Double Jeopardy (Update 2)
DOUBLE JEOPARDY (Update 2)
In the 1990s, the Supreme Court decided a number of cases dramatically revising the prevailing interpretation of the Fifth Amendment's double jeopardy clause. These decisions have generally continued the Court's trend of leaving more leeway for state and federal legislatures, as well as prosecutors, to decide how many prosecutions and civil proceedings they will bring to punish a defendant for an act or course of conduct.
On the subject of what constitutes the "same offense" for double jeopardy purposes, a sharply divided Court, only three terms after deciding Grady v. Corbin (1990) on a 5–4 vote, overruled that decision by a similarly split vote in United States v. Dixon (1993) and returned to the older Blockburger definition of "same offense." Instead of defining "offenses" by determining whether two prosecutions are based on the same conduct (as in Grady), courts will now ask only whether each of the two statutes defining the offenses charged contains an element the other does not. Under this test, the Court allowed a defendant to be prosecuted for an assault even though he had already been punished, in a contempt proceeding, for violating a protective order by committing the same assault, as long as the statutes defining the two offenses each required proof of a different additional fact.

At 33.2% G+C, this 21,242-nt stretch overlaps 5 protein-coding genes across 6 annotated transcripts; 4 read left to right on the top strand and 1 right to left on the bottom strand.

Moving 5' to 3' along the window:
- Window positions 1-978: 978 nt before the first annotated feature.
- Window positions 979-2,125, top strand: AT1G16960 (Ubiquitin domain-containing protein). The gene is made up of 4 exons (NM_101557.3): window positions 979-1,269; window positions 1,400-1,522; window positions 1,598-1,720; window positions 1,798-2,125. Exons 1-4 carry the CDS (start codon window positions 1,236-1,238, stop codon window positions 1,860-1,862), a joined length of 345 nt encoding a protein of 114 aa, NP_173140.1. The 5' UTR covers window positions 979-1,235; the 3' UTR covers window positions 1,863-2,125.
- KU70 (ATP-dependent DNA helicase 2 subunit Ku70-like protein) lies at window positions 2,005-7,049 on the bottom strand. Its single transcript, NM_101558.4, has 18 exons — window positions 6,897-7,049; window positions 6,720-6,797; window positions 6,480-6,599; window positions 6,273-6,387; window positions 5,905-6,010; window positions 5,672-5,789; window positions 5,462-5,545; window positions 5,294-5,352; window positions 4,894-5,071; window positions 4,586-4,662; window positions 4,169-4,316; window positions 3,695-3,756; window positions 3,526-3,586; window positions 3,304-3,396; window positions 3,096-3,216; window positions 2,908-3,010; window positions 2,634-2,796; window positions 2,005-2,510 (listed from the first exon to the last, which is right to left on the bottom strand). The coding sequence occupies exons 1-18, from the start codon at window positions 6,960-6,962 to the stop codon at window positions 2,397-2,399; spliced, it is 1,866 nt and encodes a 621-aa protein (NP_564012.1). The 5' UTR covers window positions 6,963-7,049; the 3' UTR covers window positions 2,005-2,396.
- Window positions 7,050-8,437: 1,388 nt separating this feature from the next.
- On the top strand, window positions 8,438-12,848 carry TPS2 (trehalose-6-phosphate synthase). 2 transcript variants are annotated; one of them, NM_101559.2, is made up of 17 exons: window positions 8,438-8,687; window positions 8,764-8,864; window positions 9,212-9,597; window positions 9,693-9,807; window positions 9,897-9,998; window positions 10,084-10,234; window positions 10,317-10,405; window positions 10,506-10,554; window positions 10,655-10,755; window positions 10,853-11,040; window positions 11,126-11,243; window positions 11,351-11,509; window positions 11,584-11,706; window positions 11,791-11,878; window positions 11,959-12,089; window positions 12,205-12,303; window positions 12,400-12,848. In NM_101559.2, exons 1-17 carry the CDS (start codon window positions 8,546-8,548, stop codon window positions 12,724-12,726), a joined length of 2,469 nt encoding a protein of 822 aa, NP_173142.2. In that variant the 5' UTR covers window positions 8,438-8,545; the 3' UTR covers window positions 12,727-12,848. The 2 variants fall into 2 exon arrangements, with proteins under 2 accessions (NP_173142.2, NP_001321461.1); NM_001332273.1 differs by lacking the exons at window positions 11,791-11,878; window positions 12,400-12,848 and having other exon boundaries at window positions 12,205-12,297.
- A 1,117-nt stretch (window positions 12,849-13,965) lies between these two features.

Defining when the double jeopardy clause prohibits successive proceedings for the same offense also caused the Court considerable trouble and second thoughts. A person who is convicted of an offense may be subjected to more than one kind of punishment for that offense—both a fine and a prison sentence, for example. But the double jeopardy clause prohibits the government from taking two bites of the apple by bringing multiple proceedings seeking different "punishments" for the same offense, even if one of those proceedings is labeled "civil." United States v. Halper (1989) ruled that the government could not criminally prosecute a person who had already been punished in a "civil" proceeding by a fine so disproportionate to the harm done that it could not be considered "solely remedial." Applying a similar test, a bitterly divided Court in Montana Department of Revenue v. Kurth Ranch (1994) found that a Montana tax for possession and storage of dangerous drugs was "punishment," and that the state was therefore not allowed to impose that fine in a civil proceeding and also bring a separate criminal prosecution (although both penalties could have been leveled in the same proceeding). But applying this same subjective test and distinguishing Halper rather tortuously, the Court two years later concluded that civil forfeiture is not "punishment" for double jeopardy purposes, partly because of its historical pedigree. Because of this conclusion, the defendant in United States v. Ursery (1996) was allowed to be criminally prosecuted for a marijuana offense even though, in an earlier proceeding, the government had forfeited his home and property due to the presence of the same marijuana; and another defendant, in United States v. $405,089.23 (1996), faced a forfeiture proceeding after a separate criminal prosecution even though the government could have sought forfeiture as a penalty originally. Finally, in Hudson v. United States (1998), the Court, split 5–4, disavowed Halper's mode of analysis. Even though a "civil" fine is intended in part as a deterrent, it may still be considered a remedial measure that therefore does not constitute "punishment" within the meaning of the double jeopardy clause, especially if it can be shown that the legislature intended the measure to be a civil penalty. Like the newly restricted definition of "same offense," which frees legislatures from judicial supervision of their decisions about how many offenses may be based on the same conduct, this new, narrowed test allows the government freedom to decide how many proceedings to bring, even when based on the "same offense."